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Man Either Sick Or Just At End Of Workday

CINCINNATI—Overwhelmed by a wave of fatigue, local man Will Markowski told reporters Tuesday that he was uncertain whether he was getting sick or if it was just the end of a normal workday.

Nation Leery Of Very Odd Little Boy

WASHINGTON—Noting that there was something distinctly unnerving about his mannerisms, physical appearance, and overall demeanor, the nation confirmed Friday that it was leery of very odd 8-year-old Brendan Nault.

Cryptic New Laundry Room Rule Hints At Tale Of Bizarre Infraction

HOBOKEN, NJ—Pondering the mysterious circumstances that could have led to such a sign being posted, sources within a local apartment building said Thursday that an enigmatic new rule taped to the wall of their laundry room suggested a strange infraction had taken place.

Dad Gets Dolled Up For Trip To Lowe’s

DEMING, IN—Glancing in the mirror while clipping a measuring tape to his belt, area dad Roger Hobak reportedly got all gussied up Wednesday before making the 14-mile trip to his local Lowe’s Home Improvement store.

Unclear What Coworker With Banana On Desk All Day Waiting For

MINNEAPOLIS—Annoyed that the fruit was even now just sitting there next to his computer monitor, sources at data analytics firm Progressive Solutions told reporters Wednesday that it was unclear what coworker Kevin Tanner, who has had a banana on his desk all day, was waiting for.

Father Teaches Son How To Shave Him

ST. CLOUD, MN—Judging him old enough to learn the time-honored family tradition passed down from father to son, local man William Dalton, 47, taught his 12-year-old child, David, how to properly shave him, sources reported Friday.

Mom Just Wants To Watch Something Nice

NORRISTOWN, PA—Hoping to have a quiet, relaxing movie night at home with her family, local mother Allison Halstead told reporters Tuesday that she just wants to watch something nice.
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Horribly Depressed Zookeeper Has Always Had Special Connection With Animals

TULSA, OK—Saying that he has always perceived a “unique connection,” chronically depressed zookeeper Andrew Holcomb, 46, told reporters Wednesday that he shares a deep and special bond with the animals confined in his zoo.

Holcomb, a senior caretaker at the Tulsa Zoo, explained that he feels an innate kinship with the captive creatures under his watch, a tie that is said to have only strengthened with his increasingly frequent and crippling bouts of melancholy, low affect, and disenchantment with the world around him.

“I’ve always felt very close to the animals here,” said the depressive, who spends the vast majority of his time moving in a pitifully small radius between his home and workplace. “I feel a renewed connection with them each morning when I come in and see them pacing endlessly back and forth in their cages or sitting in the same corner of their enclosure that I last saw them in the night before. It’s like we understand one another on some deeper level.”

“We just seem to get each other,” Holcomb added, staring back at reporters with downtrodden, lifeless eyes.

The clinically depressed Holcomb—whose existence is reportedly marked by a dreary cycle of purposelessly milling about, eating the same packaged lunch day in and day out, and sleeping for as long as 12 hours a night—said that he has always felt most comfortable in the presence of the mammals, birds, and reptiles at his zoo. The despondent and aimless animal caretaker, who reportedly has spent his entire professional career within the confines of the Tulsa Zoo, says that he sees in the wildlife park’s attractions “a certain something” that especially resonates with him.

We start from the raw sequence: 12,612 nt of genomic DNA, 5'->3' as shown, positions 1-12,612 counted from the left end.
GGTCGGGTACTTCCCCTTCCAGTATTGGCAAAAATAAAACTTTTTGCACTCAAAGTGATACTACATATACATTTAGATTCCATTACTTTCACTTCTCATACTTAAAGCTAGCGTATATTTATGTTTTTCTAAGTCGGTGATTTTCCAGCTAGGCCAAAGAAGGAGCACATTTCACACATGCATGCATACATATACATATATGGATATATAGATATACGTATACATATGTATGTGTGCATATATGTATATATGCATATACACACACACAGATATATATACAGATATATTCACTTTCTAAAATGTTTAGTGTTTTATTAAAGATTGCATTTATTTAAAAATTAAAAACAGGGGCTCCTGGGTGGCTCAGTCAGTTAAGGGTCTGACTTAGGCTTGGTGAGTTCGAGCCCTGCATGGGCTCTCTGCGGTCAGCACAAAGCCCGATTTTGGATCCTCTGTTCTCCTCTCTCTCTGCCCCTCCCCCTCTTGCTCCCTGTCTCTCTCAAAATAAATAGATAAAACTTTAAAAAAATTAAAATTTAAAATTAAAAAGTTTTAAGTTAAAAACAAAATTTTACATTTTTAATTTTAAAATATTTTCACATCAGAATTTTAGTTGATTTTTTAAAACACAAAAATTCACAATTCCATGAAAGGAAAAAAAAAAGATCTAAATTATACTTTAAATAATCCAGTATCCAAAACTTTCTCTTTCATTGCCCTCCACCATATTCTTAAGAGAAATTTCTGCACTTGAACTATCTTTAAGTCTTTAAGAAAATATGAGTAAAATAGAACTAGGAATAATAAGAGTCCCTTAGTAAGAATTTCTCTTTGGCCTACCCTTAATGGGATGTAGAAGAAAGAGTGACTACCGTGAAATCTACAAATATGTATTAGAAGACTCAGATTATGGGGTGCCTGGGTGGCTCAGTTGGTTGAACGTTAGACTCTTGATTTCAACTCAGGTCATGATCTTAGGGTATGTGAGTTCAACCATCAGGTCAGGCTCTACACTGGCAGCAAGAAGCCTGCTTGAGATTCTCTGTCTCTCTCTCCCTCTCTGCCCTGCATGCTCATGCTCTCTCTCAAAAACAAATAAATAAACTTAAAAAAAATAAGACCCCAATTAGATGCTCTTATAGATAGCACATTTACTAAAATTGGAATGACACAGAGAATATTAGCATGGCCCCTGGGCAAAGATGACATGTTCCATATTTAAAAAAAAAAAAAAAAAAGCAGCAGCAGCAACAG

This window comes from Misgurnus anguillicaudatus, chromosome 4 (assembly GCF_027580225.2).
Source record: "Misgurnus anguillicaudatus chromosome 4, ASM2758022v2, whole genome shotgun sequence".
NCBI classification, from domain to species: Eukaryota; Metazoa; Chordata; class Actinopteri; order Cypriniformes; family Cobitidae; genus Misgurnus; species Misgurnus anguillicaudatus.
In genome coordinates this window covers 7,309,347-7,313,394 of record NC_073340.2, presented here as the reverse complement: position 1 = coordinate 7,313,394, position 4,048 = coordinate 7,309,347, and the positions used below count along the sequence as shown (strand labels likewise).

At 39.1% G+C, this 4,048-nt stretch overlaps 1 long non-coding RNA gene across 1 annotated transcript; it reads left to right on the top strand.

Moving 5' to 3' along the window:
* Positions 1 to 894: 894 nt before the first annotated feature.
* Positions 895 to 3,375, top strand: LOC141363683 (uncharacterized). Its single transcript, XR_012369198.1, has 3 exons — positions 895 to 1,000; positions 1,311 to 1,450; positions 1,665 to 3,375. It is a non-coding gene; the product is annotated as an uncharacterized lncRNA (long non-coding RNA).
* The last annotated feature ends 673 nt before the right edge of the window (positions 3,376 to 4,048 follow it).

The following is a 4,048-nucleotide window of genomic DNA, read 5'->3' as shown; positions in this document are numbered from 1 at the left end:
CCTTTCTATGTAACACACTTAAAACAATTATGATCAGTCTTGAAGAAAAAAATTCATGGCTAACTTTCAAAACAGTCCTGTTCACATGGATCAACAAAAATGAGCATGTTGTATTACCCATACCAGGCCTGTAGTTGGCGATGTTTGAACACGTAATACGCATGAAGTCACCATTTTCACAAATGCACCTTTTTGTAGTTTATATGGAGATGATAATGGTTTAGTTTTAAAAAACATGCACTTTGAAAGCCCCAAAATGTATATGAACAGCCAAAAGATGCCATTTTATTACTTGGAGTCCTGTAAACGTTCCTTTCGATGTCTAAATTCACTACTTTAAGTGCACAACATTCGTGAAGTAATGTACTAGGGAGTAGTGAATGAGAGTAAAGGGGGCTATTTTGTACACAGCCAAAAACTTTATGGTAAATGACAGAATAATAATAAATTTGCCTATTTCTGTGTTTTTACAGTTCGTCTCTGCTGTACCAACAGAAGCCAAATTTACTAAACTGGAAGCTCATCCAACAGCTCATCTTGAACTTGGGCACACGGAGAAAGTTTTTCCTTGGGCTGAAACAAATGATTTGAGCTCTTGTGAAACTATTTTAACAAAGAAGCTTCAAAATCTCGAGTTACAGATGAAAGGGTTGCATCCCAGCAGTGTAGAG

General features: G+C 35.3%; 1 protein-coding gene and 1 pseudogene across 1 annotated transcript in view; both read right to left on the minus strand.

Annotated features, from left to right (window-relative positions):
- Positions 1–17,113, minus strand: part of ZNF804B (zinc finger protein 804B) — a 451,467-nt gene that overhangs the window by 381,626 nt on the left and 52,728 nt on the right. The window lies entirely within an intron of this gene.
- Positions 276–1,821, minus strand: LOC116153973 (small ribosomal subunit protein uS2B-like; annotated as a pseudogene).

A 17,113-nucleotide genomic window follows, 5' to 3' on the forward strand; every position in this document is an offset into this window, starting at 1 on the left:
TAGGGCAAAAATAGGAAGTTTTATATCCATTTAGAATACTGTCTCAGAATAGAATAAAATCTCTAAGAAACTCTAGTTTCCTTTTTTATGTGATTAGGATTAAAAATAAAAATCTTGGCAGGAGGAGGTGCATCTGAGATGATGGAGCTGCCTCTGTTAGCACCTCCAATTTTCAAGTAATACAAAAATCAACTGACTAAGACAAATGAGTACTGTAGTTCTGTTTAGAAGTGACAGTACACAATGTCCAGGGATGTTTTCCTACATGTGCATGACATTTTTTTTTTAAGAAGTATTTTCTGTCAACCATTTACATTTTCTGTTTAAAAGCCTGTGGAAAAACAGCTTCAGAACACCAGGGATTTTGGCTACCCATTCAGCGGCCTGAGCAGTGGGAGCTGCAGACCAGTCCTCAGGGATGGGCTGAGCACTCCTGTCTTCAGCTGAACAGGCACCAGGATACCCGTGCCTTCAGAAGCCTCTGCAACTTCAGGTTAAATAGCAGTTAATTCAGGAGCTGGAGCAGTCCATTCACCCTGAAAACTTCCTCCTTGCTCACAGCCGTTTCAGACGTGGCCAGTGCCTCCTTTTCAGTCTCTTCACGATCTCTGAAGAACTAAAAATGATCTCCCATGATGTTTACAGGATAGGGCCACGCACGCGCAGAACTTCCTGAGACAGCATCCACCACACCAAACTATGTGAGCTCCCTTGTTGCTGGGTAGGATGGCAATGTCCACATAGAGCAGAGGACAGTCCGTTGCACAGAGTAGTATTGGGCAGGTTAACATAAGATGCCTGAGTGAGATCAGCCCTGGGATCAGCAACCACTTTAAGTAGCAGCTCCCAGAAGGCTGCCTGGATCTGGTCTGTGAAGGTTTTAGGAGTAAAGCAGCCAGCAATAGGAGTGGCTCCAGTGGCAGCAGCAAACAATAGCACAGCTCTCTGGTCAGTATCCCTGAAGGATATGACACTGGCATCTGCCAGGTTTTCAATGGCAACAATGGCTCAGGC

The man whose utterly unfulfilling social life consists of lethargic interactions with the same five coworkers acknowledged feeling a uniquely strong connection with certain animals in particular, as he gestured toward a small group of western lowland gorillas listlessly slumping on the other side of a Plexiglas divider.

“The great apes really speak to me on almost a spiritual level, I’d say,” said the mentally unwell man, who occasionally suffers panic attacks that cause him to pound his fists in helpless rage on the countertop in his small ranch house. “It’s almost as if we’re on the same wavelength. There’s a real link between us.”

The zookeeper, whose profound anxiety and mood disorders have left him socially isolated, poorly nourished, and have caused him to steadily lose his hair, admitted that while he appreciates the special bond he feels with the animals in the zoo’s enclosures, he often considers other paths his life could have taken if he had not been recruited by the zoo and settled in Tulsa two decades ago.

In spite of such frequent daydreams of life outside the park, the perpetually downcast zookeeper admitted that working in the same place day in and day out is all he knows anymore, and that, at this point, he has become resigned to the idea that he will stay at the facility for the rest of his working life.

A number of individuals who have observed Holcomb at the zoo confirmed his deeply depressed state, noting that the middle-aged man appeared visibly forlorn and acquiescent to his condition.

“I see Andrew once in a while wandering around the grounds,” said concessionaire Janine Stack, who claimed the zookeeper always appeared poorly groomed and seemed to be missing a certain “spark” or liveliness that one might expect of a zoologist in the field. “He seems so sullen and doesn’t look particularly healthy—you really can’t help but stare at him.”

“Whenever I see him, I feel a little bad for the way his life has gone,” she added. “But then I just move on and put him out of my mind altogether.”

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